NPWH Position Statement on HBOC Risk Assessment
Review TypeNone: Reputation-based Submission
Repository Posting Date2017-05-18T19:04:04Z
Author DetailsAs a national professional membership organization, NPWH is the nation's leading voice for courageous conversations about women's health. In our clinics and in our culture, women's health nurse practitioners champion state-of-the-science health care that holistically addresses the unique needs of women across their lifetimes. We elevate the health issues others overlook and compel attention on women's health from providers, policymakers, and researchers.
Lead Author Sigma AffliationNon-member
Lead Author AffliationNational Association of Nurse Practitioners in Women's Health
Level of EvidenceN/A
KeywordsHereditary breast ovarian cancer; HBOC; Genetic testing; breast cancer; ovarian cancer; Position statement
CINAHL HeadingsBreast Neoplasms; Breast Neoplasms--Familial and Genetic; Breast Neoplasms--Prevention and Control; Genetic Screening; Ovarian Neoplasms; Ovarian Neoplasms--Familial and Genetic; Ovarian Neoplasms--Risk Factors; Risk Assessment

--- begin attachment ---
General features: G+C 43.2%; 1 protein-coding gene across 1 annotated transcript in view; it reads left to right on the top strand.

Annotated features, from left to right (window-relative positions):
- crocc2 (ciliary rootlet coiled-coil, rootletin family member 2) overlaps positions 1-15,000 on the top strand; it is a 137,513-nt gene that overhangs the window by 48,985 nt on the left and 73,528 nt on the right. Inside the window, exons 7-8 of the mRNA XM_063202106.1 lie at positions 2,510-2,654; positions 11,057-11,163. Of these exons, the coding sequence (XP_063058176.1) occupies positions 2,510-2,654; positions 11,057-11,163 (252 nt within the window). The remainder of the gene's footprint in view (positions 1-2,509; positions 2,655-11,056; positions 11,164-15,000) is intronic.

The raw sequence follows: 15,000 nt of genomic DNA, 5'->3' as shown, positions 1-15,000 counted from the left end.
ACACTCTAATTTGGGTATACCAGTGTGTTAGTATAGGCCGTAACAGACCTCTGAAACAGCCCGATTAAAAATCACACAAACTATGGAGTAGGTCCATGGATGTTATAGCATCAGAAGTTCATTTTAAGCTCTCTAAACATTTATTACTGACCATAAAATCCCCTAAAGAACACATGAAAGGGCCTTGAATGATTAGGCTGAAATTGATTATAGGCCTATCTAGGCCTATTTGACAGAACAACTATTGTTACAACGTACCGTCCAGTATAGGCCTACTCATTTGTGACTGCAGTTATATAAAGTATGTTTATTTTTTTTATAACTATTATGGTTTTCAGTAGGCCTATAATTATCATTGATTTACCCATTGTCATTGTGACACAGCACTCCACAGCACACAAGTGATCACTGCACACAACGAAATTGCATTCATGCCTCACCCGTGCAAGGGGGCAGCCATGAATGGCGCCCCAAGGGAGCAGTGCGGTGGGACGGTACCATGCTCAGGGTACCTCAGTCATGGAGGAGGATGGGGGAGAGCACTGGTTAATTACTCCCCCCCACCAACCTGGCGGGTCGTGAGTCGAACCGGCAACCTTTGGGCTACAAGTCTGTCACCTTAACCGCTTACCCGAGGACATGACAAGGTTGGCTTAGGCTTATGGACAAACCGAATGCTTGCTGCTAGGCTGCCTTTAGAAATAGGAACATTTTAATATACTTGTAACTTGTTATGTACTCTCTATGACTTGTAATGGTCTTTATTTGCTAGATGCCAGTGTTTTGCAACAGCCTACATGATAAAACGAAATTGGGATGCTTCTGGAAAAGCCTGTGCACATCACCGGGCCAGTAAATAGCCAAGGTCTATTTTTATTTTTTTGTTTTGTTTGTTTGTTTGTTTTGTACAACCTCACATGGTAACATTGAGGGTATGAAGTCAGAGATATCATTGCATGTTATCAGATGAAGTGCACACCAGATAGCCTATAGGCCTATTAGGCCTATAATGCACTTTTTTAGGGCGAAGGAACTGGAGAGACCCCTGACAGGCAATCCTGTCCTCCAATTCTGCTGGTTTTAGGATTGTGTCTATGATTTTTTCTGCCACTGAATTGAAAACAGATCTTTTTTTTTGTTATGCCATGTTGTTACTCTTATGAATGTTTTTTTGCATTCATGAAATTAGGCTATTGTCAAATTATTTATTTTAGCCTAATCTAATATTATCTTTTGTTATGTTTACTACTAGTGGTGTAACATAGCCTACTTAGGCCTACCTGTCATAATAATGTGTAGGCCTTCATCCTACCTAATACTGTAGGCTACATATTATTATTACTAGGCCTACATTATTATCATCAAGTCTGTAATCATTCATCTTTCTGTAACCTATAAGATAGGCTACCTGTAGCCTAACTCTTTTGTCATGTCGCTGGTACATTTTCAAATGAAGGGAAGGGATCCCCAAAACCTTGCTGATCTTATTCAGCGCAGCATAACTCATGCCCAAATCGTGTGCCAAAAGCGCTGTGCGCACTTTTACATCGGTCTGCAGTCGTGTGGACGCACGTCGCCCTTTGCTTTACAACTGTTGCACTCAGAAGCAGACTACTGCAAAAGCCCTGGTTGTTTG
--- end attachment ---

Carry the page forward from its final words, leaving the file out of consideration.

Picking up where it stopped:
The National Association of Nurse Practitioners in Women’s Health (NPWH) supports the role of women’s health nurse practitioners (WHNPs) in providing hereditary breast and ovarian cancer (HBOC) risk assessment. At a minimum, HBOC risk assessment should include the woman’s personal cancer history; her maternal and paternal first-, second-, and third-degree relative cancer histories, with descriptions of the types of primary cancers and the ages of onset; any Ashkenazi Jewish ancestry; and the results of any cancer predisposition testing in any relative.This assessment should be reviewed and updated regularly. The goal of HBOC risk assessment is to identify women who may benefit from genetic counseling, genetic testing, enhanced surveillance, or other risk management strategies.
WHNPs should be knowledgeable about indicators of an increased risk for HBOC, as put forth by the National Comprehensive Cancer Network (NCCN).Women assessed
as being at increased risk should have access to genetic counseling by clinicians with training and expertise in cancer genetics. These specialists can provide genetic
testing if indicated and desired, psychosocial support, and evidence-based management that depends on identified risk and genetic testing results—if such testing is done.
Primary care providers with appropriate training and skills, including WHNPs, may provide HBOC genetic counseling and testing.An evidence-based protocol established according to guidelines provided by nationally recognized organizations such as NCCN must be followed to ensure that all recommended components of assessment, counseling, informed consent, appropriate testing, and follow-up are provided.
Date of Publication2017-05-18
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